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Glenda Davis v. Michael J. Astrue

December 19, 2012

GLENDA DAVIS,
PLAINTIFF,
v.
MICHAEL J. ASTRUE, COMMISSIONER OF SOCIAL SECURITY,
DEFENDANT.



The opinion of the court was delivered by: Jennifer L. Thurston United States Magistrate Judge

ORDER DIRECTING ENTRY OF JUDGMENT IN FAVOR OF DEFENDANT MICHAEL J. ASTRUE, COMMISSIONER OF SOCIAL SECURITY, AND AGAINST PLAINTIFF GLENDA DAVIS

Glenda Davis ("Plaintiff") asserts she is entitled to benefits under Title II of the Social Security Act. Plaintiff argues the administrative law judge ("ALJ") erred in evaluating the credibility of her subjective complaints. Therefore, Plaintiff seeks judicial review of the decision denying her claim for benefits. For the reasons set forth below, the administrative decision is AFFIRMED.

PROCEDURAL HISTORY*fn1

Plaintiff filed an application for benefits on April 6, 2005, alleging disability beginning October 9, 2004. AR at 24, 40. The Social Security Administration denied her claim initially and upon reconsideration. Id. at 24. After requesting a hearing, Plaintiff testified before an ALJ on March 7, 2007. Id. at 325. The ALJ determined Plaintiff was not disabled under the Social Security Act, and issued an order denying benefits on September 29, 2007. Id. at 24-31.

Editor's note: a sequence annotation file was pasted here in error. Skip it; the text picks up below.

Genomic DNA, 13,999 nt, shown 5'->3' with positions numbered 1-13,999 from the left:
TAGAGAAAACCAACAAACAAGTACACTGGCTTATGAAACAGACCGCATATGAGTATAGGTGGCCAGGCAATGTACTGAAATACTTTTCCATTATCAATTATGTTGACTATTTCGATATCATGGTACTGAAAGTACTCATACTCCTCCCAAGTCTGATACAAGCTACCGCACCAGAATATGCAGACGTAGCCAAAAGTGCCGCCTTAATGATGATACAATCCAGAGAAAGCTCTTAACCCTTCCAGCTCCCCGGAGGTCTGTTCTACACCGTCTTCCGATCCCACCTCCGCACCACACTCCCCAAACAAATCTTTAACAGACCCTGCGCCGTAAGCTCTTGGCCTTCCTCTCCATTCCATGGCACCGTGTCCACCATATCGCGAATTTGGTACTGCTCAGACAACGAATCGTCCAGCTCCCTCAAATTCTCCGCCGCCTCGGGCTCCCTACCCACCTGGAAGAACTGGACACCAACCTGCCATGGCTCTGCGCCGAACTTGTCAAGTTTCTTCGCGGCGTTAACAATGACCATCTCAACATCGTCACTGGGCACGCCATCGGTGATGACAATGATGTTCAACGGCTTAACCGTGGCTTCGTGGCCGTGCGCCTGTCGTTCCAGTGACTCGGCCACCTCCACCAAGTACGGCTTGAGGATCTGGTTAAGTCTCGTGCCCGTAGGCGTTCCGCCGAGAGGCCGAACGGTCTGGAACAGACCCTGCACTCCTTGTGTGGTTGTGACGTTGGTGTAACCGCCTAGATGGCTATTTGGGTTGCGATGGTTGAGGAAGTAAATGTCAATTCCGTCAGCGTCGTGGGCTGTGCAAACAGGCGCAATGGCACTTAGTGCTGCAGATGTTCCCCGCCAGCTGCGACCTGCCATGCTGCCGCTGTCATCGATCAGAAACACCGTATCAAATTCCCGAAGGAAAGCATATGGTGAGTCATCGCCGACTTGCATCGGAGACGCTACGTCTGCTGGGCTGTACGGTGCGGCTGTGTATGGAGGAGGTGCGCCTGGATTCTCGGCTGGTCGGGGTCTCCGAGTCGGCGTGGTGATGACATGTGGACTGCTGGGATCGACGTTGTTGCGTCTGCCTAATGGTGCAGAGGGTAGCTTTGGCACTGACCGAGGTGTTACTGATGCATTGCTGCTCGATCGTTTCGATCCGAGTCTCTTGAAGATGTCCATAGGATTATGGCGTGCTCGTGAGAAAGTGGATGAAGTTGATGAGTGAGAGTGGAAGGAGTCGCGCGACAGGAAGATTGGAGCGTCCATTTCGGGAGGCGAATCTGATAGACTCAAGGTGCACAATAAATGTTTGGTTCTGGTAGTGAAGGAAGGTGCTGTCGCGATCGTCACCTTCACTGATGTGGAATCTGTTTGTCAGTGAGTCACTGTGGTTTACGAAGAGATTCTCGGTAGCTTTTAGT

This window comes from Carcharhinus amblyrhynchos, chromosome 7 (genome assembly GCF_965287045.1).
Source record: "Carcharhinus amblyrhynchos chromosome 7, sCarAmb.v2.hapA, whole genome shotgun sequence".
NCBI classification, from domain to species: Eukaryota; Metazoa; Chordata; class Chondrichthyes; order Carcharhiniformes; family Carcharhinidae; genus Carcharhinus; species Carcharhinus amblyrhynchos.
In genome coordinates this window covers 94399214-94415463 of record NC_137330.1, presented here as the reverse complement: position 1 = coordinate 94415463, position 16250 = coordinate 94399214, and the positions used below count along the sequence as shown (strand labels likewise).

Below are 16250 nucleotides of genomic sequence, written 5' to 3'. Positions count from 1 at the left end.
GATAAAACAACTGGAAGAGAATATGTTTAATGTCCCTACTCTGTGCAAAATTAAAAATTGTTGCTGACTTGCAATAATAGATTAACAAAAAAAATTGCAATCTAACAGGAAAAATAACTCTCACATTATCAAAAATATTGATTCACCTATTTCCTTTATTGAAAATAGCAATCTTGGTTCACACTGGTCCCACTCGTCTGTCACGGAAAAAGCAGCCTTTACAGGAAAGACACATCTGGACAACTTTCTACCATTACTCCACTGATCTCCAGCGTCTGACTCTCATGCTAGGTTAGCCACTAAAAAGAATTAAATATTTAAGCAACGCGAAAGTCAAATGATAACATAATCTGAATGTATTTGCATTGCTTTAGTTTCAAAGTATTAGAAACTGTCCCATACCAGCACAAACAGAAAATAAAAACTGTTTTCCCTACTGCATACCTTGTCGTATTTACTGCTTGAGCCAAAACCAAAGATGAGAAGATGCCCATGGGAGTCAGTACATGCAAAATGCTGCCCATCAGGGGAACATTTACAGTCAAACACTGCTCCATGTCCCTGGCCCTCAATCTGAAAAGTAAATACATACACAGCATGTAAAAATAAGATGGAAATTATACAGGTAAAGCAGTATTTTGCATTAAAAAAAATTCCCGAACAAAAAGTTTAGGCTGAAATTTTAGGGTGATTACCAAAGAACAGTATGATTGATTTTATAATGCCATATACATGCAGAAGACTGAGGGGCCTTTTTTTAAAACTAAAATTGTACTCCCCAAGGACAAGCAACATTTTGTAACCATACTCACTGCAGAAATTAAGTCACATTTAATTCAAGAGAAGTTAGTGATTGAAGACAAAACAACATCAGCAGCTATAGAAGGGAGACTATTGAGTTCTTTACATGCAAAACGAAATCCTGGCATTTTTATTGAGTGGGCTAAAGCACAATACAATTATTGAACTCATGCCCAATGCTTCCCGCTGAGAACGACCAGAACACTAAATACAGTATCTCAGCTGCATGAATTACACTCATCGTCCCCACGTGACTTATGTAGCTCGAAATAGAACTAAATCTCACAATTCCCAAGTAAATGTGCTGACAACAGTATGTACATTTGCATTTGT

The Appeals Council denied 2

Plaintiff's request for review on January 31, 2008. Id. at 12-14. Therefore, the ALJ's determination 3 became the decision of the Commissioner of Social Security ("Commissioner"). Plaintiff initiated a 4 civil action seeking judicial review of the decision on April 14, 2008. (Doc. 2). 5

While Plaintiff's request for review was pending before the Appeals Council, Plaintiff filed a 6 second application for benefits on October 24, 2007. AR at 569-72. Again, Plaintiff alleged disability 7 beginning October 9, 2004. Id. at 569. The second application was denied initially on January 31, 8 2008, and upon reconsideration on April 30, 2008. Id. at 278. 9

On October 14, 2008, the District Court remanded the first-filed action pursuant to sentence six of 42 U.S.C. § 405(g) because the recording of the hearing held on March 7, 2007, was incomplete. (Doc. 12). After holding a hearing on February 13, 2009, the ALJ consolidated Plaintiff's first application and second application because she "alleg[ed] the same impairments and the same alleged onset date of October 9, 2004." AR at 278. Again, the ALJ determined Plaintiff was not disabled under the Social Security Act and issued an order denying benefits on June 25, 2009. Id. at 278-86. The Appeals Council "found no reason . . . to assume jurisdiction" over the opinion. Id. at 269. Thus, the ALJ's findings became the decision of the Commissioner. Id. at 270.

On October 4, 2011, the Court granted the Commissioner's motion to re-open the action following the conclusion of the remand proceedings. (Doc. 24).

STANDARD OF REVIEW